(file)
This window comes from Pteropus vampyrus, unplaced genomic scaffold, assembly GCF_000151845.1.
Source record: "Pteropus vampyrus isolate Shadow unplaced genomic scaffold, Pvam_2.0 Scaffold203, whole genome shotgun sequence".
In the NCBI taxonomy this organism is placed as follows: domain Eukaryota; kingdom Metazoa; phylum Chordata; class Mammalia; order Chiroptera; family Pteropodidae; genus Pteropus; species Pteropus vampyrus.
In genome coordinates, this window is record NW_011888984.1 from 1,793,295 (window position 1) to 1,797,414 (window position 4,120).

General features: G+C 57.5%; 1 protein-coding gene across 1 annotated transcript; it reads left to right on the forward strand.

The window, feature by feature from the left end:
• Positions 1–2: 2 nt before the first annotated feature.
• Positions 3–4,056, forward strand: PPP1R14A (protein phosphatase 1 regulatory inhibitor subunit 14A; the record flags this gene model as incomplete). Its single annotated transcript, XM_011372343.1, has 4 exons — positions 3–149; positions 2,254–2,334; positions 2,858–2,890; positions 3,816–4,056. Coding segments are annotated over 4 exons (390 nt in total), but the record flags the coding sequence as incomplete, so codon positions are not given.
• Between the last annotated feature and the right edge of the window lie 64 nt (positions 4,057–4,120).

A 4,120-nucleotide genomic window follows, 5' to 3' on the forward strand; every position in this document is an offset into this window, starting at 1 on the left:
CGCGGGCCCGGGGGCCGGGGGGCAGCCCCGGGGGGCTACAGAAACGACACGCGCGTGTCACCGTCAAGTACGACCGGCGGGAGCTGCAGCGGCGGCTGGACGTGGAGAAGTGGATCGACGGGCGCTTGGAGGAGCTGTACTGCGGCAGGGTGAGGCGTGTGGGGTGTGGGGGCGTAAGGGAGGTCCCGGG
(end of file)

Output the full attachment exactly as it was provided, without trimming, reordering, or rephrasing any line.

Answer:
This window comes from Pteropus vampyrus, unplaced genomic scaffold, assembly GCF_000151845.1.
Source record: "Pteropus vampyrus isolate Shadow unplaced genomic scaffold, Pvam_2.0 Scaffold203, whole genome shotgun sequence".
In the NCBI taxonomy this organism is placed as follows: domain Eukaryota; kingdom Metazoa; phylum Chordata; class Mammalia; order Chiroptera; family Pteropodidae; genus Pteropus; species Pteropus vampyrus.
In genome coordinates, this window is record NW_011888984.1 from 1,793,295 (window position 1) to 1,797,414 (window position 4,120).

General features: G+C 57.5%; 1 protein-coding gene across 1 annotated transcript; it reads left to right on the forward strand.

The window, feature by feature from the left end:
• Positions 1–2: 2 nt before the first annotated feature.
• Positions 3–4,056, forward strand: PPP1R14A (protein phosphatase 1 regulatory inhibitor subunit 14A; the record flags this gene model as incomplete). Its single annotated transcript, XM_011372343.1, has 4 exons — positions 3–149; positions 2,254–2,334; positions 2,858–2,890; positions 3,816–4,056. Coding segments are annotated over 4 exons (390 nt in total), but the record flags the coding sequence as incomplete, so codon positions are not given.
• Between the last annotated feature and the right edge of the window lie 64 nt (positions 4,057–4,120).

A 4,120-nucleotide genomic window follows, 5' to 3' on the forward strand; every position in this document is an offset into this window, starting at 1 on the left:
CGCGGGCCCGGGGGCCGGGGGGCAGCCCCGGGGGGCTACAGAAACGACACGCGCGTGTCACCGTCAAGTACGACCGGCGGGAGCTGCAGCGGCGGCTGGACGTGGAGAAGTGGATCGACGGGCGCTTGGAGGAGCTGTACTGCGGCAGGGTGAGGCGTGTGGGGTGTGGGGGCGTAAGGGAGGTCCCGGG